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S E A R C H    D V D B e a v e r

 

directed by Peter Sykes
UK 1976

 

Occult novelist John Verney (Widmark) is on a book-signing tour in London when he’s approached by friend Henry Beddows (Elliott), who asks him to look after Henry’s daughter Catherine (Kinski). Catherine, raised (almost since birth) in a remote convent in Bavaria, has been under the careful tutelage of the mysterious Father Michael Rayner (Lee). As events unfold, Rayner is revealed to be an excommunicated priest heading a cult of satanic worshipers following the demon Astaroth. This cult, with Verney's unintentional help, plans to use Catherine’s body to unleash an avatar of Astaroth onto the Earth.

To the Devil a Daughter is intriguing in that none of its characters are bastions of morality. Verney, himself exhibits questionable morals that make him nearly a secondary monster. He is portrayed as a man so obsessed with finding another story to write and making some money that he’s willing to put his friends in danger.

 Excerpt from Classic-Horror located HERE

***

Based on a Dennis Wheatley novel, this is a sort of partner to The Devil Rides Out and is one of Hammer's stronger stories, with some genuinely scary moments. Lee is on top form as the wild-eyed, cold-hearted villain, approaching black magic with a steely rationality that almost makes it seem like science. Opposing him, Widmark is witty and laconic, his temper slow to rise, and their different approaches to key problems make this a more complex tale than it first seems. Verney's approach to his vulnerable charge is paternal, but he still finds her sexually alluring, just as he finds himself fascinated by the very practices he has committed himself to thwarting, leading to a morally complex conclusion. Scenes of Satanic child abuse are particularly creepy given the teenage Nastassja Kinski's curiously distanced performance as the nun, with her sudden bursts of passion making a considerable impact and creating an effective impression that there are two personalities inhabiting her delicate frame.

 Excerpt from EyeForFilm located HERE

Posters etc.

Theatrical Release: March 4th, 1976

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Review: Studio Canal - Region 'B' - Blu-ray

Box Covers

 

Distribution

Studio Canal
Region
'B' Blu-ray

Runtime

1:32:59.782

Video

Disc Size: 28,900,984,660 bytes

Feature Size: 24,441,664,896 bytes

Average Bitrate: 31.99 Mbps

Dual-layered Blu-ray MPEG-4 AVC Video

Bitrate:

 

Studio Canal Blu-ray

 

Audio

DTS-HD Master Audio English 1353 kbps 2.0 / 48 kHz / 1353 kbps / 24-bit (DTS Core: 2.0 / 48 kHz / 768 kbps / 24-bit)

Subtitles English (SDH), None
Features Release Information:
Studio: Studio Canal

 

Disc Size: 28,900,984,660 bytes

Feature Size: 24,441,664,896 bytes

Average Bitrate: 31.99 Mbps

Dual-layered Blu-ray MPEG-4 AVC Video

 

Edition Details:
• Dark Arts: Inside To the Devil a Daughter (18:56)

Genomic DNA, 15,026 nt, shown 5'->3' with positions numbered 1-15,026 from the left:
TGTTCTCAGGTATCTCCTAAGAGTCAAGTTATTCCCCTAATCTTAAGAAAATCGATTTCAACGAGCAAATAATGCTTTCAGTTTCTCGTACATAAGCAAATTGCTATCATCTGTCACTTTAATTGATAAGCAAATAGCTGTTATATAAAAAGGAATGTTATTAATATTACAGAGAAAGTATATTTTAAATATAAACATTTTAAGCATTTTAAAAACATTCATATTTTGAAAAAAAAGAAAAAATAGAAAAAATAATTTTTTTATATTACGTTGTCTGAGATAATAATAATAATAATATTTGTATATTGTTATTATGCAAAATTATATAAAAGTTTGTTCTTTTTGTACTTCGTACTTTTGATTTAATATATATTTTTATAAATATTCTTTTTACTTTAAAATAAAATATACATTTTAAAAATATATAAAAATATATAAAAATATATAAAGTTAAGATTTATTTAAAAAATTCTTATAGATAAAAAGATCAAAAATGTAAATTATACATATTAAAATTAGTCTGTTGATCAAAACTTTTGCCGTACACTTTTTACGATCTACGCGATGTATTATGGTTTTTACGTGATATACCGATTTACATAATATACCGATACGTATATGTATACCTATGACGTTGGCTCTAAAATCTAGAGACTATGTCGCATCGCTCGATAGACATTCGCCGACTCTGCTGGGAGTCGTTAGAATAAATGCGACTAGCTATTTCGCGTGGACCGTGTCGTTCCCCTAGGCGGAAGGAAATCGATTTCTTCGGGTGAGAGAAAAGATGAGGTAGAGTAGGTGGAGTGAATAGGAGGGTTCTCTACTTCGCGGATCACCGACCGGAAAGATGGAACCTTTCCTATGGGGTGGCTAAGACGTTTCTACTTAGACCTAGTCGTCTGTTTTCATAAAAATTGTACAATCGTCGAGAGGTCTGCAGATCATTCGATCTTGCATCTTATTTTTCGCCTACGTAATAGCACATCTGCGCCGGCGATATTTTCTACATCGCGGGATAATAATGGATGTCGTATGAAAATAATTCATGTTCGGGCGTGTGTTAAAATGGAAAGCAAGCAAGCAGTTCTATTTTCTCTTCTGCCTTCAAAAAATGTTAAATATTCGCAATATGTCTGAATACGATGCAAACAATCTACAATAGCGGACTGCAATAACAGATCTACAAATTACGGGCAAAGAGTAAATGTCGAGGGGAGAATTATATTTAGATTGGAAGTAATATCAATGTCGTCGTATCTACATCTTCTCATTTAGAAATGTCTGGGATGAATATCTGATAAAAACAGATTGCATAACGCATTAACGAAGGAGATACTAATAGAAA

• Trailer (2:10)

Blu-ray  Release Date: January 29th, 2018
Standard Blu-ray case

Chapters: 12

 

 

Comments

NOTE: The below Blu-ray captures were taken directly from the Blu-ray disc.

ADDITION: Studio Canal Blu-ray - March 18': Studio Canal's transfer of Hammer Studio's 'devil worshiping' foray To the Devil a Daughter looks strong - an undamaged source, a competent dual-layered HD rendering with a high bitrate shows pleasing grain and a solid, consistent image in the 1.66:1 aspect ratio. Colors aren't overly exuberant and detail is notable in the film's many close-ups - the 1080P presentation seems very authentic to its theatrical roots. 

DTS-HD Master 2.0 channel (24-bit) lossless audio in the original English language with some effective aggressive in a few sequences exporting impacting depth but it's the score by Paul Glass (Bunny Lake is Missing, Overlord, Lady in a Cage) that is remarkable - a very UN-Hammer-like effort using experimental chords with ordinary instruments and voices in a very non-traditional way. It sounds piercing at times and accurate in the lossless transfer. There are optional English (SDH) subtitles - see sample - and the Blu-ray disc is Region 'B' - locked.

Extras include a trailer and the 19-minute 'Dark Arts: Inside To the Devil a Daughter' with Jonathan Rigby (author of English Gothic), Alan Barnes (author of The Hammer Story: The Authorised History of Hammer Films), Kevin Lyons (Documentation Editor at the BFI) and John J. Johnston discussing the film, writer Wheatley's strong dislike of the film, it's box-office success, how it, surprisingly, passed BBFC ratings and much more. It's very good - shot by Marcus Hearn - and generally describes the film as Hammer's move within the similar occult films of the times - despite diverging from the traditional Hammer style and format of the past.

Studio Canal have given us intensely creepy and subversive Satan-worshiping film from Hammer a solid Blu-ray package. To the Devil a Daughter's value is in its separation from Hammer's roots and it one disturbing horror. To those you may enjoy and the studio completists we strongly recommend! 

 - Gary Tooze

Studio Canal - Region 'B' - Blu-ray


CLICK EACH BLU-RAY CAPTURE TO SEE ALL IMAGES IN FULL 1920X1080 RESOLUTION

 

 


 


 


 


 


 


 


 


 

 


 


 


 


 


 


 


 



 

 
Box Covers

 

Distribution

Studio Canal
Region
'B' Blu-ray

 




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